The travel industry will remain in flux for the foreseeable future: Collinson

The travel services company’s head of Asia Pacific said the travel industry must “adjust the punches” as government requirements continue to evolve with the pandemic.

“The main thing is that the industry is going to remain in flux for the foreseeable future,” Todd Handcock of The Collinson Group told CNBC’s “Squawk Box Asia” on Wednesday.

He noted that Hong Kong this week announced plans to ban flights from eight countries, after Chief Executive Carrie Lam said the city “is facing a very dire situation of a major community outbreak at any time”.

By contrast, Handcock added, the UK is ready to relax testing requirements for travelers who have been fully vaccinated.

He said tests and vaccinations will continue to be part of the travel process for 2022 and possibly 2023, referring to a recent survey Collinson conducted with CAPA – Center for Aviation.

“We have to keep taking the punches and adapting as things change,” he said.

He also said he did not expect Omicron to cause “significant” changes.

Objectives and obstacles ahead

When asked if the verification of tests and vaccination cases for travel could be simplified, Handcock said the goal is to have an interoperable digital system that can be used globally.

But he added, “We are still far from that.”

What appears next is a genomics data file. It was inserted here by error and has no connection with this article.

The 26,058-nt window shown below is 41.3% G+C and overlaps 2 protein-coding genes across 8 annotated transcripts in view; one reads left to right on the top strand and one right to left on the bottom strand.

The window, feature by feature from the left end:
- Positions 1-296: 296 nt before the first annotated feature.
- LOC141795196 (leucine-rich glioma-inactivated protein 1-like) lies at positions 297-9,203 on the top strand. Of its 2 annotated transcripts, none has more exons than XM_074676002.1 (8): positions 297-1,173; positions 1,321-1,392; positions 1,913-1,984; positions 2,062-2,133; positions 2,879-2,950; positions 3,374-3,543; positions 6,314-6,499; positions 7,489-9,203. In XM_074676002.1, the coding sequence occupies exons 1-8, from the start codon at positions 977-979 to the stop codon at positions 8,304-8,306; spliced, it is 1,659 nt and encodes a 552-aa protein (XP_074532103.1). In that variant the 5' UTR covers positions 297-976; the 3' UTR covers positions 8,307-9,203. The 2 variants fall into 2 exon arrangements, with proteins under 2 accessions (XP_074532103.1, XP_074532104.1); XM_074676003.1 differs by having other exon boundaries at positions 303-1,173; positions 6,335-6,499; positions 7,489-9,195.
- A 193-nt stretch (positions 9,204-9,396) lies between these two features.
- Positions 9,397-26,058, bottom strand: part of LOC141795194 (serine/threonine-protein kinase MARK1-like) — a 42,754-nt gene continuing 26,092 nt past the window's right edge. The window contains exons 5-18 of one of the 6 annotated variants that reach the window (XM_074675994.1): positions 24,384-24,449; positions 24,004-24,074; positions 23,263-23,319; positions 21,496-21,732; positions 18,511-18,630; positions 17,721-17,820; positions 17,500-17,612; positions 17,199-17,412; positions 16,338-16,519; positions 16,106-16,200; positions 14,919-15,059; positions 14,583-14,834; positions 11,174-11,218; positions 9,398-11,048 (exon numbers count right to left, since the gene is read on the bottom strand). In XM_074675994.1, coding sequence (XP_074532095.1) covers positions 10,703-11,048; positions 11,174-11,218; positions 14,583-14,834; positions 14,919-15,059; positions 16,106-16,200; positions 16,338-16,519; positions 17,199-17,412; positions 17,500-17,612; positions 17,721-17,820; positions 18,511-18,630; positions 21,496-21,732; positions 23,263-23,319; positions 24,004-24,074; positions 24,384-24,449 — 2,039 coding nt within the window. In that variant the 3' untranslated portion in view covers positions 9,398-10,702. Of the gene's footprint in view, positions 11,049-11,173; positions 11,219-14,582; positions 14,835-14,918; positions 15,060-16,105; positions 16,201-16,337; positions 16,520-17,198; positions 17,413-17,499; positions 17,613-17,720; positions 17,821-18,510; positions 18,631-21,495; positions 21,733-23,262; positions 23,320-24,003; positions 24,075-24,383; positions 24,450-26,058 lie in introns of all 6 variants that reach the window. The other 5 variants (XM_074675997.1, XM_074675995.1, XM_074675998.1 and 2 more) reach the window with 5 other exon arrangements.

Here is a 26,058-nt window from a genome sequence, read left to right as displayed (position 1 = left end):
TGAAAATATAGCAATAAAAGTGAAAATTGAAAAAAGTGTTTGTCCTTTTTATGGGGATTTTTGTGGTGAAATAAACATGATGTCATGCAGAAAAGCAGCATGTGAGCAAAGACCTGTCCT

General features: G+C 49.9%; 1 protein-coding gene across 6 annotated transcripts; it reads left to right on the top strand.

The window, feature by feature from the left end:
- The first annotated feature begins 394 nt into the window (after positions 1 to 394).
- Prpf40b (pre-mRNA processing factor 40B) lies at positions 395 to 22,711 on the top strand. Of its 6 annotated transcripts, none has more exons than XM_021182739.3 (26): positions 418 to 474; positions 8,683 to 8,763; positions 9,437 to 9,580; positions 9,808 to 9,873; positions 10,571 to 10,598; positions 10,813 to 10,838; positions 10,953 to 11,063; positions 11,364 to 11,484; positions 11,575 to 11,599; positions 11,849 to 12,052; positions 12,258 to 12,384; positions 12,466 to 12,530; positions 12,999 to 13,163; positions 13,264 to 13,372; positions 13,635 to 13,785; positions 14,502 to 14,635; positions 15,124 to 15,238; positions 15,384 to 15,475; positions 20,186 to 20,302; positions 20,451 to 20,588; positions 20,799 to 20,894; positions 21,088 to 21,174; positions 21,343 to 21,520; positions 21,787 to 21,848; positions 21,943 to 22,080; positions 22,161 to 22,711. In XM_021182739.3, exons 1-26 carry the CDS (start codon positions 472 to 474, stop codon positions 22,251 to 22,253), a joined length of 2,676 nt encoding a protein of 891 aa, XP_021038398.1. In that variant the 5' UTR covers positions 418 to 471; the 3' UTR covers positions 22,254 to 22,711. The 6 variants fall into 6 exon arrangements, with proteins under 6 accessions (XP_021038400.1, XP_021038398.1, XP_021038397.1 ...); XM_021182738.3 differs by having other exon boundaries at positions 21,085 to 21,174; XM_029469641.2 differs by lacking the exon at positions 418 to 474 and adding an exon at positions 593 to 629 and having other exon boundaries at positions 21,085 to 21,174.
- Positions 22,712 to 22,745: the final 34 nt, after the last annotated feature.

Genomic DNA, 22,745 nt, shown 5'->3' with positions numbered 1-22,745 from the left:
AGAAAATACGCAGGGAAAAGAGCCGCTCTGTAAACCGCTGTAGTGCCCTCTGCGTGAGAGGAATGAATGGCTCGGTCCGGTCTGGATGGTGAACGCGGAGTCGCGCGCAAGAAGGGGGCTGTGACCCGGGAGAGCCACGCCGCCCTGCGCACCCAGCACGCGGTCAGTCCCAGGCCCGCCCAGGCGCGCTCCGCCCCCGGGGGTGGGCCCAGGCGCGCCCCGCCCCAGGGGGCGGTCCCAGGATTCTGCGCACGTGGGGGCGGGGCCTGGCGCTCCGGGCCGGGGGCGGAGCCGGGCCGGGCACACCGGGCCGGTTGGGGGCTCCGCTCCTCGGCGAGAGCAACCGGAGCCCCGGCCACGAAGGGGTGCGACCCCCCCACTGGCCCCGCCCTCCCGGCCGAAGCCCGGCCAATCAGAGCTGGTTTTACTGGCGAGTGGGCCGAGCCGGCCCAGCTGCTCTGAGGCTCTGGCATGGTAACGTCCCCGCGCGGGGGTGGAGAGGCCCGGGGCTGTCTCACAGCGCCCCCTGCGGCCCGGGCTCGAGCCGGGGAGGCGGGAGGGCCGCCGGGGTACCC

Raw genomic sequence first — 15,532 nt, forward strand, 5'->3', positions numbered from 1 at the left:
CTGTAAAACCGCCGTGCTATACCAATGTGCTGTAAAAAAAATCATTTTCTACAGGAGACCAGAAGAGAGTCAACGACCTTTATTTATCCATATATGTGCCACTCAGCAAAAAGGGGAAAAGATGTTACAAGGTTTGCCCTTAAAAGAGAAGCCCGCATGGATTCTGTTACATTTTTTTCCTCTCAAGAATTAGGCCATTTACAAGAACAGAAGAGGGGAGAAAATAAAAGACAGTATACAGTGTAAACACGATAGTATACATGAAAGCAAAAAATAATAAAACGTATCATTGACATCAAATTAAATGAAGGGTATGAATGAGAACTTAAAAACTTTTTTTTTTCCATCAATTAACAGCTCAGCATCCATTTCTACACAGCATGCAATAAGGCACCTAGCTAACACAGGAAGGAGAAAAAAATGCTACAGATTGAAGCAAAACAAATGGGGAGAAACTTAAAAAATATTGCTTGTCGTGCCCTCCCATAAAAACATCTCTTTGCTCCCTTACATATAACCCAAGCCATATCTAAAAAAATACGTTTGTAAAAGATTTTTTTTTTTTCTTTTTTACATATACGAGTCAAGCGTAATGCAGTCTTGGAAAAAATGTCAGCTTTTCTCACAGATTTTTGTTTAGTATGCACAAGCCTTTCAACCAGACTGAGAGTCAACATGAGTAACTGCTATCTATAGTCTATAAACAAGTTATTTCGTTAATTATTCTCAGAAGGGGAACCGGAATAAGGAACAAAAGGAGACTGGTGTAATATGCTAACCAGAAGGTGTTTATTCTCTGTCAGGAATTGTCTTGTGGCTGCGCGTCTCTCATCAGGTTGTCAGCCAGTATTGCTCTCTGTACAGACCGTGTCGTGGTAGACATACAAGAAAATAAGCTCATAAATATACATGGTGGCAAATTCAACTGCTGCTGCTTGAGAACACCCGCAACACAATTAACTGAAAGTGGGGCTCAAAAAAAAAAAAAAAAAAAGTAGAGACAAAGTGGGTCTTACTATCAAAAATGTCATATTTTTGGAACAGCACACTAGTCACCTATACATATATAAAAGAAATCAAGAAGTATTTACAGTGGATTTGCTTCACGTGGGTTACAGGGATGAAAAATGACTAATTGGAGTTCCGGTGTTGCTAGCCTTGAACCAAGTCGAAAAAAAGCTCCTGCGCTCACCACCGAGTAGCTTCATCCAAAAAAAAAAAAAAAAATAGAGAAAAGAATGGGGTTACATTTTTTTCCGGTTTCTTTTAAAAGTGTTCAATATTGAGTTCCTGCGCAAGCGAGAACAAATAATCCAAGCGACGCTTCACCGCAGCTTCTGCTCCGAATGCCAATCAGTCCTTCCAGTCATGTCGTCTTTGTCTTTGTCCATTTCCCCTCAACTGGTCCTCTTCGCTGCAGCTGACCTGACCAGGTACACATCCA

He said raising vaccination rates around the world would also be beneficial for those who travel.

He said developed countries have gone ahead in providing booster doses, while most of the world has not been vaccinated.

Echoing the sentiments of experts such as those from the World Health Organization, he added that variants of Covid will emerge as long as there is a large unvaccinated population.

About 59% of the world’s population has received at least one dose of the Covid vaccine – but only 8.8% of residents of low-income countries have received at least one dose, according to data compiled by Our World in Data.

The World Health Organization said Thursday that the uneven distribution of vaccines will undermine the global economic recovery, and that the decline in vaccine coverage in many countries was a major factor in the emergence of variables such as Delta and Omicron.

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Andrew Naughtie

News reporter and author at @websalespromo